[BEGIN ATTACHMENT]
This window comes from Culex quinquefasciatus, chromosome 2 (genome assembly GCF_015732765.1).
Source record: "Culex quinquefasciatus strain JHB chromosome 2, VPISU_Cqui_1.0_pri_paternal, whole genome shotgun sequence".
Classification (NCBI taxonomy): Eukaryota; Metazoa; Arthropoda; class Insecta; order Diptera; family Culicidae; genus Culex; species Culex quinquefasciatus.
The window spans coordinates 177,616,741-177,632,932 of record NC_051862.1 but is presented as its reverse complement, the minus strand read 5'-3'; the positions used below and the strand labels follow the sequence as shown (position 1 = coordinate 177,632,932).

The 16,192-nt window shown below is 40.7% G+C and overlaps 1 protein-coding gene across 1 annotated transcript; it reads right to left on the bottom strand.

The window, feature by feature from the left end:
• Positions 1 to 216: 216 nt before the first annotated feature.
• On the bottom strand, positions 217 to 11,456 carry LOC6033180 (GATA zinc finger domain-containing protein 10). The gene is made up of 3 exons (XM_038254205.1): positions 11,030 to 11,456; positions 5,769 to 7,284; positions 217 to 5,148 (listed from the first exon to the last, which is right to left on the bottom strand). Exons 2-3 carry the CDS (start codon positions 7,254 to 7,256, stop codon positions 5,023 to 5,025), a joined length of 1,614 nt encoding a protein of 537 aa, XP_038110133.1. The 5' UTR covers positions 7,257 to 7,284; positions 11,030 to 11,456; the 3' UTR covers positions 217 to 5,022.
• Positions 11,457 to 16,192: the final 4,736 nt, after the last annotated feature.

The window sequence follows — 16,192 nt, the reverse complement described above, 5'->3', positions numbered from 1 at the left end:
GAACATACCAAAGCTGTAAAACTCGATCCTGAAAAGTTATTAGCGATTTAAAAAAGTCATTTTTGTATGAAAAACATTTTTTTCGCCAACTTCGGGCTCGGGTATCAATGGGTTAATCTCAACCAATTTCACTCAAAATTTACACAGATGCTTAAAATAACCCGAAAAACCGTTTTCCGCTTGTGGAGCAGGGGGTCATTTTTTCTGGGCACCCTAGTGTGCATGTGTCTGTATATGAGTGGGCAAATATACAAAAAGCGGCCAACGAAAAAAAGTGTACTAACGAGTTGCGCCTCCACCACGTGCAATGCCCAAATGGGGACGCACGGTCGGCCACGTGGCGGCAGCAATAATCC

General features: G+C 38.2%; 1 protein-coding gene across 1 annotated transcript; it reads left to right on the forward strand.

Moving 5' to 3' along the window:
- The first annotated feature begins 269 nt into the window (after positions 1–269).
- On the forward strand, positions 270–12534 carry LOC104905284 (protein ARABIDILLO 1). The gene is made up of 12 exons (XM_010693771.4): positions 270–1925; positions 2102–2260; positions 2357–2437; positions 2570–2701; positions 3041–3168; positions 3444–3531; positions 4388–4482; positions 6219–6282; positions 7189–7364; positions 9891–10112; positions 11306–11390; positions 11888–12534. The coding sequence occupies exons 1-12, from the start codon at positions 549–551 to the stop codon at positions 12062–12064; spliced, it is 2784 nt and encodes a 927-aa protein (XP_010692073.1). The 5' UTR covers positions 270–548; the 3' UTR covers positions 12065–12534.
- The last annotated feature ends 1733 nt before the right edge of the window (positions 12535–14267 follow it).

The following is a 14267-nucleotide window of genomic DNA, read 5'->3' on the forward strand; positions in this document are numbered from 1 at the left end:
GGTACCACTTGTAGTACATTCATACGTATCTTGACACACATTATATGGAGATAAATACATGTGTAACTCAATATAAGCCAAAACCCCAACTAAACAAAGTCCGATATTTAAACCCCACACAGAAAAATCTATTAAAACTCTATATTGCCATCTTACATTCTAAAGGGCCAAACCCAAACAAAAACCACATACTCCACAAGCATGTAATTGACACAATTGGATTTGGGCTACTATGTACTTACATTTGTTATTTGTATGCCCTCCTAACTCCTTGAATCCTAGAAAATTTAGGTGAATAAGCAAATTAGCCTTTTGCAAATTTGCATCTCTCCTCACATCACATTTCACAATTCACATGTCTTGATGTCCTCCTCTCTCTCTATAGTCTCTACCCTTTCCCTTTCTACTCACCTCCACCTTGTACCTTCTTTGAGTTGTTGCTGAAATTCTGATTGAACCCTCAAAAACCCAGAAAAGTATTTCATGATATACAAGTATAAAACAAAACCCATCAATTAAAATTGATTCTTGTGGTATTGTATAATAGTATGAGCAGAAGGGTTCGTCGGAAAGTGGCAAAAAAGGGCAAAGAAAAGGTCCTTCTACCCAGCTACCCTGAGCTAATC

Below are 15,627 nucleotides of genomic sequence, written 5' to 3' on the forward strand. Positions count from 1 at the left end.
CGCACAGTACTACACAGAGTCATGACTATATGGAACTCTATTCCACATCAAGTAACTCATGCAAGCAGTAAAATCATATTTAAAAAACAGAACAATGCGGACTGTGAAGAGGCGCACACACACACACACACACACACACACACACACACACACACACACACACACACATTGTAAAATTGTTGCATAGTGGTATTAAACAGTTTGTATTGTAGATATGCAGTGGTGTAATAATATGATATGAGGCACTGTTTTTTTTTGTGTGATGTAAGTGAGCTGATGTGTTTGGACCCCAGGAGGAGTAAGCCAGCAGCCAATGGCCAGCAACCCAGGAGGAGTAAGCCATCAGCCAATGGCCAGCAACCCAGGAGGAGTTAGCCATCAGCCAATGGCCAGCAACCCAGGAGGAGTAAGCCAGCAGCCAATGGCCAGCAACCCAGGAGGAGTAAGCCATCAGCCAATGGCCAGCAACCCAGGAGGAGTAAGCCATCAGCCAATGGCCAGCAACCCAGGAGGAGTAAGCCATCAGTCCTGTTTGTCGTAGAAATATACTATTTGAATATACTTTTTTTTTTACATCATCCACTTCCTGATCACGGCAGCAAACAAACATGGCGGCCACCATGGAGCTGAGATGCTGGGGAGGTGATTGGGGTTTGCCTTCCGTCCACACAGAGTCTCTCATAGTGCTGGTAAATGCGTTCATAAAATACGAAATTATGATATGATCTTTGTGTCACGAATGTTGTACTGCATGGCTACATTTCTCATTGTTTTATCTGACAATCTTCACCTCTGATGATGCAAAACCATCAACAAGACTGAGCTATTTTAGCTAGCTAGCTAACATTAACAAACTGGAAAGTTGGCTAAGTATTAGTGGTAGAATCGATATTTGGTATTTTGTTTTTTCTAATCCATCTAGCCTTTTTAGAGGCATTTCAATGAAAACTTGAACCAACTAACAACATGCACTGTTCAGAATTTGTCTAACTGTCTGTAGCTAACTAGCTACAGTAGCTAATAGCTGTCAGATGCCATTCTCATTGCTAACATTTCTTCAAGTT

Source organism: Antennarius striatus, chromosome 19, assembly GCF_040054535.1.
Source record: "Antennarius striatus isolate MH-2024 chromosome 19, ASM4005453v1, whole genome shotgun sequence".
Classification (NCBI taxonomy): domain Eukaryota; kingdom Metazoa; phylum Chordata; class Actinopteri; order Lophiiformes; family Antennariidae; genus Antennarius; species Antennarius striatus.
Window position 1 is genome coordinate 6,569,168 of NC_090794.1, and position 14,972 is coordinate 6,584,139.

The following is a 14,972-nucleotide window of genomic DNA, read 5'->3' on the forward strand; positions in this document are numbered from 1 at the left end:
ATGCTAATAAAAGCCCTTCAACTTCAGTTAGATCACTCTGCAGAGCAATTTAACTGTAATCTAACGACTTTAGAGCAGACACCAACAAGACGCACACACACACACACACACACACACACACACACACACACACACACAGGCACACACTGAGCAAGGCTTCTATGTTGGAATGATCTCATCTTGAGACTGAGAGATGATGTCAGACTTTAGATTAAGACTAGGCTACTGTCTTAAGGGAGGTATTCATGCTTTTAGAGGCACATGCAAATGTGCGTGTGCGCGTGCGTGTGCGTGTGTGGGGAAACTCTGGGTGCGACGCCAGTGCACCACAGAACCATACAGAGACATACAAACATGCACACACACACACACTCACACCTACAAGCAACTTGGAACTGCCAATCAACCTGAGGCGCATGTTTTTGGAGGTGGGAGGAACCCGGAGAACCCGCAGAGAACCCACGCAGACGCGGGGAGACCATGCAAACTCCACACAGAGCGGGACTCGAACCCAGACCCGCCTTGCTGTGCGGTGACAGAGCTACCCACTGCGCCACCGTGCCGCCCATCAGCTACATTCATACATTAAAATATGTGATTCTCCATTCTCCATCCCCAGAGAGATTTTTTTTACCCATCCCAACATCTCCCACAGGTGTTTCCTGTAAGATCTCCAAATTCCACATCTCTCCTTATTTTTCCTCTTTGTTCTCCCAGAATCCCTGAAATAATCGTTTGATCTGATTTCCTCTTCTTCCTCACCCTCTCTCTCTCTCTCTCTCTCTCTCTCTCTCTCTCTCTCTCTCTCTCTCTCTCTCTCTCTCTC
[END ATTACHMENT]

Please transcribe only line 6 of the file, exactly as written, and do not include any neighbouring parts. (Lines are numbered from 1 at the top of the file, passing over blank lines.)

The window, feature by feature from the left end: